Our thoughts, feelings, judgments, and actions are already influenced by archetypes, Nelson says, but subconsciously, out of our awareness. They are denizens, one might say, of our hidden mind. Images and emotions are the language of this unconscious realm. When one engages the skills of imagining an archetype, that larger-than-life, mysterious, and possibly mythic being can become a focusing device to override the ego’s control of one’s rationality and open access to non-rational, even counterintuitive and frightening features of one’s psyche.

This coaching model assumes that humans have four bodies, the spiritual, physical, emotional, and mental, which is usually controlled by the ego. The ego is a positive part of human psychology, giving stability, organizing the personality and establishing a sense of self. But over time it becomes rigid, skewing perceptions and relegating uncomfortable thoughts and sensations to the unconscious. This is accomplished by eating up mental energy, and restricting both rational and intuitive thinking and emotional awareness. However, if one softens the ego and thereby the barrier to the other bodies, this in effect creates a more spacious mind. Information from the other bodies, emotional, physical and spiritual, can enter conscious awareness. (p. 182)

The tone of the book is both professional and personal; its material is presented as a synthesis of the understanding Nelson has derived from four decades as a psychologist, teacher, coach and spiritual seeker.

‘Looking at models of the mind both from Western psychology and Eastern religious philosophy gives some guideposts for understanding what happens when the conscious mind opens to the unconscious.’ (p. 28)

The result is a tapestry that shows as sometimes parallel, often coextensive, the paths to emotional health and to spiritual awakening. Nelson ignores conventions against treating in the same conversation these two subjects: one known through logic and the other through intuition. That is the power of this book. It is but an introduction—a handbook, even, for busy practitioners with clients to serve—to the idea that these knowledge fields share common ends and means.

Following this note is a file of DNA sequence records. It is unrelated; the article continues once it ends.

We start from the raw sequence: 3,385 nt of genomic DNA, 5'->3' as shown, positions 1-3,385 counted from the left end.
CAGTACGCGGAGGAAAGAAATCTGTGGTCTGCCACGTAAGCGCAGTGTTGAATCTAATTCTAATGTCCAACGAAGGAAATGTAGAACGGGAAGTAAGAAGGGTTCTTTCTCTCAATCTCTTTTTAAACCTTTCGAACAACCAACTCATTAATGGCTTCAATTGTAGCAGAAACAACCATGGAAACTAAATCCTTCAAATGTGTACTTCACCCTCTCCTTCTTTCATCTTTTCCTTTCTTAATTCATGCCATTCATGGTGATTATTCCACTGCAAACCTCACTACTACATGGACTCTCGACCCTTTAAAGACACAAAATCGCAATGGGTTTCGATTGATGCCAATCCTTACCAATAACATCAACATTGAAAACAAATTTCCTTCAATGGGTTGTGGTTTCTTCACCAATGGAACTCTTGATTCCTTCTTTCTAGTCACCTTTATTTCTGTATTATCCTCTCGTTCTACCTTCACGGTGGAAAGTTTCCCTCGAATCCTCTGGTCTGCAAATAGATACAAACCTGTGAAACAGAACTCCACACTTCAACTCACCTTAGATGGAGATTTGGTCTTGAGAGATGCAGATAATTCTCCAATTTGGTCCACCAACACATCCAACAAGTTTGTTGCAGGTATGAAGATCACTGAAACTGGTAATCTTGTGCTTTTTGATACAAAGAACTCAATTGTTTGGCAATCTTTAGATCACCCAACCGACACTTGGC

Although I am interested in these subjects, I am unacquainted with present-day thinking and writing about them and am neither coach nor therapist. Nonetheless, I have gained greatly from the insights this book offers. It must be taken on its own terms. It abounds in metaphors. The proof is in the pudding. I have followed to surprisingly good effect the exercises and other aids Nelson provides. She makes no claims that her techniques produce overnight transformation. Anything but, really. As the stories she tells from her own life and the experiences of her clients illustrate, she’s all about the long term, about initially faint apprehensions ripening with familiarity into a new knowing.

In the creative process, the intuitive and rational are intertwined… The wise mind is spacious, allowing opposites to coexist. When logic is needed it can come to the foreground while intuition is in the background, or vice versa. Awareness keeps the space open for the interplay to happen. (p. 177)

Certainly, I carry from this reading a deeper respect for intuition and for using imagery to develop it. Another thing sure to be remembered from this book is the rich possibility of archetypes to reveal otherwise inexpressible truths.

The ‘spiritual self’ of the title has nothing to do with organized religion and none of the archetypes described are drawn from the Abrahamic traditions. Rather most of the illustrative archetypes pre-date and no doubt contributed to these traditions. Nelson invokes the Major Arcana from the Tarot (e.g., Fool, Magician, Chariot, Justice, Hermit) to speak of emotional development and ancient deities from Eastern mythology (e.g., Lilith, Isis, Gaia, Ganesha, Avalokiteshara) to explore spiritual development.

My favorite chapter is the final one, ‘What if Life Were Sweet?’ Of course its impact depends upon everything conveyed in the preceding chapters. Here is a brief excerpt: